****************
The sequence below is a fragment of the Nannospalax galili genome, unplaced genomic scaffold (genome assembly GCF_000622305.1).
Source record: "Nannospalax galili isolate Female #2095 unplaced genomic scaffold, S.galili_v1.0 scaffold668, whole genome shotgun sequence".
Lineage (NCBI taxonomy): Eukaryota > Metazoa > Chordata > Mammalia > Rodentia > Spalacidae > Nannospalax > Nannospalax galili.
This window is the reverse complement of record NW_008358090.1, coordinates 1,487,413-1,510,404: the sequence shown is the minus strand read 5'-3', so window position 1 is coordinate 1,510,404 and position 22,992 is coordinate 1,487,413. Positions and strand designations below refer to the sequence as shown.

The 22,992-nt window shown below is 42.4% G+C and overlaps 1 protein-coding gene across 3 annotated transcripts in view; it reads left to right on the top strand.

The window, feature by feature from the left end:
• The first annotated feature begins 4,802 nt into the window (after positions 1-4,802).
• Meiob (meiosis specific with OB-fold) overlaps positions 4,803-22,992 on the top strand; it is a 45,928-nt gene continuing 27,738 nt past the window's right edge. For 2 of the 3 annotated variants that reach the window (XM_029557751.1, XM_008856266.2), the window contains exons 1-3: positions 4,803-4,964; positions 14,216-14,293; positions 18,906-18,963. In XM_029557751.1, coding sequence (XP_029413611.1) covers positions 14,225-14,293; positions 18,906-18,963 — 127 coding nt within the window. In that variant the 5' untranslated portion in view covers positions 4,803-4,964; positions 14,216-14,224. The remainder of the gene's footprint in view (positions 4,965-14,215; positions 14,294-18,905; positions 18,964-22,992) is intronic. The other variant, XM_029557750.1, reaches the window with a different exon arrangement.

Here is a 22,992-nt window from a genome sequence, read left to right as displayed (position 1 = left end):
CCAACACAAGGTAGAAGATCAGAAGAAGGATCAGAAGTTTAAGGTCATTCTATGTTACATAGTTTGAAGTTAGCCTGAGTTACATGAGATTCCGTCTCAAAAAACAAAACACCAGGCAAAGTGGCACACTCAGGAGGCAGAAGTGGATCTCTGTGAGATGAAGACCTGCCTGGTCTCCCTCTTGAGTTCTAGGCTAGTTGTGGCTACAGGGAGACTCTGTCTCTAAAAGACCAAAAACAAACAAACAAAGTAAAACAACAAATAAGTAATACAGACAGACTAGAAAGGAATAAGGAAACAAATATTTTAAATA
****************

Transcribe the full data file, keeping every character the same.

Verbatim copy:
The sequence below is a fragment of the Nannospalax galili genome, unplaced genomic scaffold (genome assembly GCF_000622305.1).
Source record: "Nannospalax galili isolate Female #2095 unplaced genomic scaffold, S.galili_v1.0 scaffold668, whole genome shotgun sequence".
Lineage (NCBI taxonomy): Eukaryota > Metazoa > Chordata > Mammalia > Rodentia > Spalacidae > Nannospalax > Nannospalax galili.
This window is the reverse complement of record NW_008358090.1, coordinates 1,487,413-1,510,404: the sequence shown is the minus strand read 5'-3', so window position 1 is coordinate 1,510,404 and position 22,992 is coordinate 1,487,413. Positions and strand designations below refer to the sequence as shown.

The 22,992-nt window shown below is 42.4% G+C and overlaps 1 protein-coding gene across 3 annotated transcripts in view; it reads left to right on the top strand.

The window, feature by feature from the left end:
• The first annotated feature begins 4,802 nt into the window (after positions 1-4,802).
• Meiob (meiosis specific with OB-fold) overlaps positions 4,803-22,992 on the top strand; it is a 45,928-nt gene continuing 27,738 nt past the window's right edge. For 2 of the 3 annotated variants that reach the window (XM_029557751.1, XM_008856266.2), the window contains exons 1-3: positions 4,803-4,964; positions 14,216-14,293; positions 18,906-18,963. In XM_029557751.1, coding sequence (XP_029413611.1) covers positions 14,225-14,293; positions 18,906-18,963 — 127 coding nt within the window. In that variant the 5' untranslated portion in view covers positions 4,803-4,964; positions 14,216-14,224. The remainder of the gene's footprint in view (positions 4,965-14,215; positions 14,294-18,905; positions 18,964-22,992) is intronic. The other variant, XM_029557750.1, reaches the window with a different exon arrangement.

Here is a 22,992-nt window from a genome sequence, read left to right as displayed (position 1 = left end):
CCAACACAAGGTAGAAGATCAGAAGAAGGATCAGAAGTTTAAGGTCATTCTATGTTACATAGTTTGAAGTTAGCCTGAGTTACATGAGATTCCGTCTCAAAAAACAAAACACCAGGCAAAGTGGCACACTCAGGAGGCAGAAGTGGATCTCTGTGAGATGAAGACCTGCCTGGTCTCCCTCTTGAGTTCTAGGCTAGTTGTGGCTACAGGGAGACTCTGTCTCTAAAAGACCAAAAACAAACAAACAAAGTAAAACAACAAATAAGTAATACAGACAGACTAGAAAGGAATAAGGAAACAAATATTTTAAATA